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The Leftovers Renewed for Second Season

Last week we were hit with the news that HBO has ordered another season of their mysterious and surreal show, The Leftovers.

The show is based on Tom Perrotta’s 2012 novel of the same name, which follows a police captain who has to deal with the disappearance of 2% of the world’s population. He struggles to keep order in his small town called Mapleton, as cult groups and violence ensues with the world in mourning.

The series is slightly “out there” as they say, with dream sequences and cults that dress in all-white clothing and smoke all day in absolute silence. These weird goings on frustrated many at the beginning of the show’s run, leaving a lot of viewers with the feeling that The Leftovers was trying too hard, attempting to be too original, and in the end coming off as pretentious: that meant low scores of reviews on Metacritic as watchers vented their rage at the show and, even worse, low viewer ratings of just 1.8 million viewers for the series premiere on June 29th.

That premiere figure was worrying for actual fans of the show, as the other new HBO series, True Detective pulled in 2.3 million viewers on its premiere; with it going on to average 10.9 million an episode. Game of Thrones is another that is running away with the ratings as that show pulls in 13.6 million viewers a week.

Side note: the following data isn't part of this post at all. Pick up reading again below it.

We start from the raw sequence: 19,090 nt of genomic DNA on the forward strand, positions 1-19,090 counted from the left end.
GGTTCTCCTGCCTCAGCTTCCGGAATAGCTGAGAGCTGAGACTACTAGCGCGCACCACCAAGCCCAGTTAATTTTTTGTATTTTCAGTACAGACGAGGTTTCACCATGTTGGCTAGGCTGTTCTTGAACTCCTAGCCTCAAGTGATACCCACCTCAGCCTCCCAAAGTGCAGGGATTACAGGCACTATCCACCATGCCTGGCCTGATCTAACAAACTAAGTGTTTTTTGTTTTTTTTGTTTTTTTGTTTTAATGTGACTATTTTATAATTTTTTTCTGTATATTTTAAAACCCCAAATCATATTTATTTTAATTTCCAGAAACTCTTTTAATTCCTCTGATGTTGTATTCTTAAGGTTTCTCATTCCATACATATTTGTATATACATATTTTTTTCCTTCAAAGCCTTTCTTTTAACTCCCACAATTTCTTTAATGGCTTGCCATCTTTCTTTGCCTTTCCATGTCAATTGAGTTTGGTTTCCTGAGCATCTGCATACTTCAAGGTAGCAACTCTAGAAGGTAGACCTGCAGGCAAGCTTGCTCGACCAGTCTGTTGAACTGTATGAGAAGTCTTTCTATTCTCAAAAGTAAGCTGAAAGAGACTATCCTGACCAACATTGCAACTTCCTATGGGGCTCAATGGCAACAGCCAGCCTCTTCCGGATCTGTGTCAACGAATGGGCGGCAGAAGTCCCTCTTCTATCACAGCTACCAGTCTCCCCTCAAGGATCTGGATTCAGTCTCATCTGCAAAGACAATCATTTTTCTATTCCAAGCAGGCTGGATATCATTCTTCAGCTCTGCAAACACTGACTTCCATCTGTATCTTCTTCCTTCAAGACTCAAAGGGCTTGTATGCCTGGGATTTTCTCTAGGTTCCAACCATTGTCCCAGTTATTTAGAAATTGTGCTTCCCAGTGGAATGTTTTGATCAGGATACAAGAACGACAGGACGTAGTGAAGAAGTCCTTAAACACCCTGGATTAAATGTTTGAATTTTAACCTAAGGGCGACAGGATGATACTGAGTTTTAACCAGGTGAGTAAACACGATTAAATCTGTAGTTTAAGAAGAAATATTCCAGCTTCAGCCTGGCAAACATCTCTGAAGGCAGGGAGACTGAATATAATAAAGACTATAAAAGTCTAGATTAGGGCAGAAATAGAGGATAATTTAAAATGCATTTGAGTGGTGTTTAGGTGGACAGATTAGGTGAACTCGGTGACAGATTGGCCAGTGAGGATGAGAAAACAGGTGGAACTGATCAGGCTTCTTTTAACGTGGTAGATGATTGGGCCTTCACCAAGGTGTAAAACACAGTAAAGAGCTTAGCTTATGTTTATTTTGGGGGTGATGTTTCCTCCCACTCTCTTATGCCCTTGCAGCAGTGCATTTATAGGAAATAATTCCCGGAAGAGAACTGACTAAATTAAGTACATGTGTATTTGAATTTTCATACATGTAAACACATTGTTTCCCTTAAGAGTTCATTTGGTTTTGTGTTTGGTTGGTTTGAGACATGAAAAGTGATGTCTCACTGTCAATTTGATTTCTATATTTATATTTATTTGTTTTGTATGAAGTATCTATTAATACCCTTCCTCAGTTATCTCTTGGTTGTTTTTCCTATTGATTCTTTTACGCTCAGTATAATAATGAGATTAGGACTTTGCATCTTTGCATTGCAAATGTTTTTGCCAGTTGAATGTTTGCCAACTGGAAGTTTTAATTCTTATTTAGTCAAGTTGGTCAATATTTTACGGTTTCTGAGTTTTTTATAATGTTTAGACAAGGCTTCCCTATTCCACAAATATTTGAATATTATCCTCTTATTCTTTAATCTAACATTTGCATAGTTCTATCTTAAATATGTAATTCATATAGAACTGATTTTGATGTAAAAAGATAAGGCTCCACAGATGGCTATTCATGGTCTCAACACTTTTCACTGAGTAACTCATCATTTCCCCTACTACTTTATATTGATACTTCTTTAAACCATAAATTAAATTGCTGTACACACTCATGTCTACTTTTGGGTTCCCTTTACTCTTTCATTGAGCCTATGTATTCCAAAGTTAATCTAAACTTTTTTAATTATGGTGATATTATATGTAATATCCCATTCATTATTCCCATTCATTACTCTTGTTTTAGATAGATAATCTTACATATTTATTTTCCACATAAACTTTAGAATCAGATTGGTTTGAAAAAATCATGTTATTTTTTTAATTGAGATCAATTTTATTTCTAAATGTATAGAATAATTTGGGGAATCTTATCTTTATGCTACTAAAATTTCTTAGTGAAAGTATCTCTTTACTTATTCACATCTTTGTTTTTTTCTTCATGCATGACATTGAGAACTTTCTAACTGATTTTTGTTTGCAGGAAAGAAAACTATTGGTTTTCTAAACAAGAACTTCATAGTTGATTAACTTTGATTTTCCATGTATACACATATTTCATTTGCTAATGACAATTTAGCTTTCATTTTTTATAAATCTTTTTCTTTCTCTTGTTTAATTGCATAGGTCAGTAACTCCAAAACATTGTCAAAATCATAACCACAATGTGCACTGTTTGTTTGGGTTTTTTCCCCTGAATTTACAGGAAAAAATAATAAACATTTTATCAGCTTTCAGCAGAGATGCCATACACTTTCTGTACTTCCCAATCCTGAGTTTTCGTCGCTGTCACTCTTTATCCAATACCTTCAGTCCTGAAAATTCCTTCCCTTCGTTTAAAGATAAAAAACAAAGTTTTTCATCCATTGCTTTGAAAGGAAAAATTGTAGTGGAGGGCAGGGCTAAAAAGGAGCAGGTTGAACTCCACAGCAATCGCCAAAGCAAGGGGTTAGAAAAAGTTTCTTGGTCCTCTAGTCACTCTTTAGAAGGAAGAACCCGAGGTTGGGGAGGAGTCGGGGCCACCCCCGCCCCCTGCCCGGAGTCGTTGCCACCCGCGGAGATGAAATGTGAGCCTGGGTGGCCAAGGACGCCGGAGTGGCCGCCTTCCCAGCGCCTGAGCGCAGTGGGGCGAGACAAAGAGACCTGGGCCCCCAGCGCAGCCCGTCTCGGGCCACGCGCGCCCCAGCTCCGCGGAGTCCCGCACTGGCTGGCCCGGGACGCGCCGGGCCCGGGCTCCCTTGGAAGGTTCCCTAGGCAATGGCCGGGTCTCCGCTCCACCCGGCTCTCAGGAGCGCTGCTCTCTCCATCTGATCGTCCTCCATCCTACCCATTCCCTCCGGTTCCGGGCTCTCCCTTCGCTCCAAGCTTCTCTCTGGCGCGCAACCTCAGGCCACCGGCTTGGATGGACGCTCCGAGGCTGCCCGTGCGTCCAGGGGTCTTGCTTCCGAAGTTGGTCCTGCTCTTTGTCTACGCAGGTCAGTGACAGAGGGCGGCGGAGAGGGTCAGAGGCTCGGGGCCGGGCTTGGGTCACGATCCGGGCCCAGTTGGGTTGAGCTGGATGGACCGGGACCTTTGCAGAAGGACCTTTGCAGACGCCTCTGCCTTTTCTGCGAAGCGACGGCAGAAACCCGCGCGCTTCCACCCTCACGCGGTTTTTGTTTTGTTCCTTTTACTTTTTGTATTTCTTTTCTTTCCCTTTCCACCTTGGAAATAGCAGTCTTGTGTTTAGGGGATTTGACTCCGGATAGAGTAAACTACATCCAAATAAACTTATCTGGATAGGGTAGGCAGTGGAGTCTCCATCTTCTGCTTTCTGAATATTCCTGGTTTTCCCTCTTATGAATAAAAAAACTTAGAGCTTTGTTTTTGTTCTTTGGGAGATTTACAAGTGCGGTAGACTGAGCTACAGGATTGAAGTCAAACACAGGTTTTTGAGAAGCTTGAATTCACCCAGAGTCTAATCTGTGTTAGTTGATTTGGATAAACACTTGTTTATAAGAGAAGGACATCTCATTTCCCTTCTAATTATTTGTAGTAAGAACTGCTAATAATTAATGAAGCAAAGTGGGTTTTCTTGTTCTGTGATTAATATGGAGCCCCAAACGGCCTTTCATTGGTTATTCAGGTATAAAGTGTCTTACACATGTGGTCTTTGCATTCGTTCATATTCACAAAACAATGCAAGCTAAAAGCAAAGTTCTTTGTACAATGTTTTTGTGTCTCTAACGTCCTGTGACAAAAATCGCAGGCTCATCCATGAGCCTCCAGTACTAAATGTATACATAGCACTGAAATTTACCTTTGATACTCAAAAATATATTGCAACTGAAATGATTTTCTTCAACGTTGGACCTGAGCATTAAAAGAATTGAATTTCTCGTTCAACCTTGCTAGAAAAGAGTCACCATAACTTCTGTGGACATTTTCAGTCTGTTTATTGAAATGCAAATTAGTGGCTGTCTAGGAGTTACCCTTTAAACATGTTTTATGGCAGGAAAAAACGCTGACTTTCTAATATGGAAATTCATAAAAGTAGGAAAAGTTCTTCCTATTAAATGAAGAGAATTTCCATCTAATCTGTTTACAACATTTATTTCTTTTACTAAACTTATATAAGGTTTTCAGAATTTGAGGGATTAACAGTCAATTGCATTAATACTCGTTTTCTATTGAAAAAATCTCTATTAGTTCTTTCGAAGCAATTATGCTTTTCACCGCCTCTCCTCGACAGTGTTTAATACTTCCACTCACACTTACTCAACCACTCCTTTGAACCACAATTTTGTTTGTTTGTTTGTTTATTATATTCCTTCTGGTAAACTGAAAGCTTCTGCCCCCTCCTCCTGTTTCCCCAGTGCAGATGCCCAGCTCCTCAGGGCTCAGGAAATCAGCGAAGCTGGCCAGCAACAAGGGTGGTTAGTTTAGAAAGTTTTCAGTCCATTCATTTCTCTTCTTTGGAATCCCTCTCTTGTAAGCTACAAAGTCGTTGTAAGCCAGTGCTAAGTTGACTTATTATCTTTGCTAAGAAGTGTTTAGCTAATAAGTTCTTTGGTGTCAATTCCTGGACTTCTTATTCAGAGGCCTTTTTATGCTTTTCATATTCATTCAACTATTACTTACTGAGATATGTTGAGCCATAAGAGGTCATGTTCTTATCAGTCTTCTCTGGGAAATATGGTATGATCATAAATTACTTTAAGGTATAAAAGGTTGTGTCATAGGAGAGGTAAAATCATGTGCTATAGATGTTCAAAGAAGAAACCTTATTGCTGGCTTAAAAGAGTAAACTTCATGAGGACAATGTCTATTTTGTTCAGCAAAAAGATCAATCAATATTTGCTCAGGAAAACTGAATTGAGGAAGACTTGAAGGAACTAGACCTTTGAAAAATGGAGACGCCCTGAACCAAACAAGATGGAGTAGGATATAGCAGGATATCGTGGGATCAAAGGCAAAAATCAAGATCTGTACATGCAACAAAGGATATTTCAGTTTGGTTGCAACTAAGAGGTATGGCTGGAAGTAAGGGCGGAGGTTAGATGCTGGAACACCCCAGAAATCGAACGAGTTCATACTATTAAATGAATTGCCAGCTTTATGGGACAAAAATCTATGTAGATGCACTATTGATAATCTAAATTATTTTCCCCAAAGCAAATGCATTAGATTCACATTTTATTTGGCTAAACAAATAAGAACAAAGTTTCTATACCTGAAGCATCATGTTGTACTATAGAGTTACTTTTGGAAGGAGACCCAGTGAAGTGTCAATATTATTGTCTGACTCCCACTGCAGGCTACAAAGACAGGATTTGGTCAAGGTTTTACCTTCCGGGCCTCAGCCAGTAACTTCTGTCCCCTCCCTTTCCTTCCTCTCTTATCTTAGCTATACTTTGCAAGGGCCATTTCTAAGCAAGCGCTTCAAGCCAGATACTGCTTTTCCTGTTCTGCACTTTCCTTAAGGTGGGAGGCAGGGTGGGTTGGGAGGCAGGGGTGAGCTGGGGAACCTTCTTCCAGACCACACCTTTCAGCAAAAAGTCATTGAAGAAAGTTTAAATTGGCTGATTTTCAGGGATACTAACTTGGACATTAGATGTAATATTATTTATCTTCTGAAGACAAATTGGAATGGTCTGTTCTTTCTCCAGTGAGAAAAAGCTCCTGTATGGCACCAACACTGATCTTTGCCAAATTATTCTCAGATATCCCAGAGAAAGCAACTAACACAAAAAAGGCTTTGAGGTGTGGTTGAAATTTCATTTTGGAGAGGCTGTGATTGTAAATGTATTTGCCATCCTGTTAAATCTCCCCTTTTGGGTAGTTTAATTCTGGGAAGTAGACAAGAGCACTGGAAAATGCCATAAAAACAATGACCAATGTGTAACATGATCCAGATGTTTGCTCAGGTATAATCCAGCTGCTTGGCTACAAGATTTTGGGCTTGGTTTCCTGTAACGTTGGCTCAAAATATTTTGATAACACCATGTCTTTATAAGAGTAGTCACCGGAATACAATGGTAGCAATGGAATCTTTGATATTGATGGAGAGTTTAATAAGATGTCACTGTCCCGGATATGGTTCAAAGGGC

The reason why many may have not bothered coming back for the second episode could be that like every pilot it will raise many questions and then answer those one by one as the season plays out. However, given that Lindelof is in charge of things (as he is famous for not tying up loose ends with his last series, Lost), many felt The Leftovers would do the same and just spout out endless questions without any explanation for any of them. So why, with these kind of issues, did HBO decide to renew The Leftovers?

Well, it again was all down to figures: The Leftovers has slowly but surely been grabbing the attention of some viewers, as the show has risen to a respectable 7.4 million watchers – probably in part thanks to a few interesting episodes which veered away from the main plot and concentrated on secondary characters, like Reverend Jamison’s episode which was an intriguingly tense installment, with him fighting for all he has left.

It gave the show something other than bizarre and creepy characters; showing us what the ‘departure’ really did to those everyday people in Mapleton. That kind of writing from show runner Damon Lindelof has won over many viewers, as The Leftover finally gets a chance to hopefully answer the questions that the first season has posed.

As I mentioned earlier though, being that it is Lindelof, don’t expect answers too quickly, even though there is an ending because of the book; even that ending may be tweaked a little, who knows.

So if you’re a fan of The Leftovers, let me know below whether you think a second season could enhance the work done on the first.